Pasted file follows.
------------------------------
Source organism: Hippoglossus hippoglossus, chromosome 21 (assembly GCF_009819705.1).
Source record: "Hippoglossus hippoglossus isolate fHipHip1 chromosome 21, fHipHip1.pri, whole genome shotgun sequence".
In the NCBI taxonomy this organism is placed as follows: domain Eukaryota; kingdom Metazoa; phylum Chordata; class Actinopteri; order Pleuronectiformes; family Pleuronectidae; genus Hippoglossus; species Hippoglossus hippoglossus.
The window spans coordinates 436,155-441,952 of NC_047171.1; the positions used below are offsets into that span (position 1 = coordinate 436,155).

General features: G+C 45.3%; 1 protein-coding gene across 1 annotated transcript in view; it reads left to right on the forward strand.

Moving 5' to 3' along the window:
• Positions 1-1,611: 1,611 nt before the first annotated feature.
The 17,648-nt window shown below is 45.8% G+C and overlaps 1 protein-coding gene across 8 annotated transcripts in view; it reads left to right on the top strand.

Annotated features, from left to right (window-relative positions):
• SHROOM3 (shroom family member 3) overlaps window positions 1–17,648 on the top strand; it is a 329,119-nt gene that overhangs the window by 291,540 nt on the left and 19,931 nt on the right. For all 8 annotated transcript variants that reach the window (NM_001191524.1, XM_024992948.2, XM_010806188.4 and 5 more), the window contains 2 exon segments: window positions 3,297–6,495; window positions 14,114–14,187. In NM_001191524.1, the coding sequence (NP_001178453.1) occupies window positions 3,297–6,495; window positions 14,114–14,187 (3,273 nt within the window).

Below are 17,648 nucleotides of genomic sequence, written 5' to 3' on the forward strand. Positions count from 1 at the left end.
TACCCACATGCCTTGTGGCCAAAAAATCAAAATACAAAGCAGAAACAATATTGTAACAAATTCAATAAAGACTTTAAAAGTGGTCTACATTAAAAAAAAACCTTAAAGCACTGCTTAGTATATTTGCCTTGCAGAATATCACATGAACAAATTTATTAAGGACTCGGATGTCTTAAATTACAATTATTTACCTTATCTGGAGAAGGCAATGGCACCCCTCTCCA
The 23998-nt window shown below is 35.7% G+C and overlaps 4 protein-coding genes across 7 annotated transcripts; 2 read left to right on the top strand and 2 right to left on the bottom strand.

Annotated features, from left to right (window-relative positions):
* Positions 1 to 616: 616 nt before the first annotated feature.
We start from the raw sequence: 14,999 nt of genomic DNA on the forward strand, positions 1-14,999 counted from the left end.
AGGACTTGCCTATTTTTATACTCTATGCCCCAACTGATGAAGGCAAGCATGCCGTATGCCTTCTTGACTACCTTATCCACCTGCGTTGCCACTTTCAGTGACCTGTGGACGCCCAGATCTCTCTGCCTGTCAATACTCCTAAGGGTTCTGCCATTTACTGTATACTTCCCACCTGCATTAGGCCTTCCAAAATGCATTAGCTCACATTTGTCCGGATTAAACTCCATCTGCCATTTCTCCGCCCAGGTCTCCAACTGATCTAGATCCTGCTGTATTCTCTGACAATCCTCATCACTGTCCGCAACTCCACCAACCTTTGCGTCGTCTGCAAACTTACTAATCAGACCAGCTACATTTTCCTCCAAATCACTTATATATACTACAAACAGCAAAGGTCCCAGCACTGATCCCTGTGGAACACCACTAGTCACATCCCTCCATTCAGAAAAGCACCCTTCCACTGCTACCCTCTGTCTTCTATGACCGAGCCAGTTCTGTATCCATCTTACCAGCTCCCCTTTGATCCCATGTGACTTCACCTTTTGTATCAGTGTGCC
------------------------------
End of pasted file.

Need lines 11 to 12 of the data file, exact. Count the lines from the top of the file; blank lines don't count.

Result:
Below are 17,648 nucleotides of genomic sequence, written 5' to 3' on the forward strand. Positions count from 1 at the left end.
TACCCACATGCCTTGTGGCCAAAAAATCAAAATACAAAGCAGAAACAATATTGTAACAAATTCAATAAAGACTTTAAAAGTGGTCTACATTAAAAAAAAACCTTAAAGCACTGCTTAGTATATTTGCCTTGCAGAATATCACATGAACAAATTTATTAAGGACTCGGATGTCTTAAATTACAATTATTTACCTTATCTGGAGAAGGCAATGGCACCCCTCTCCA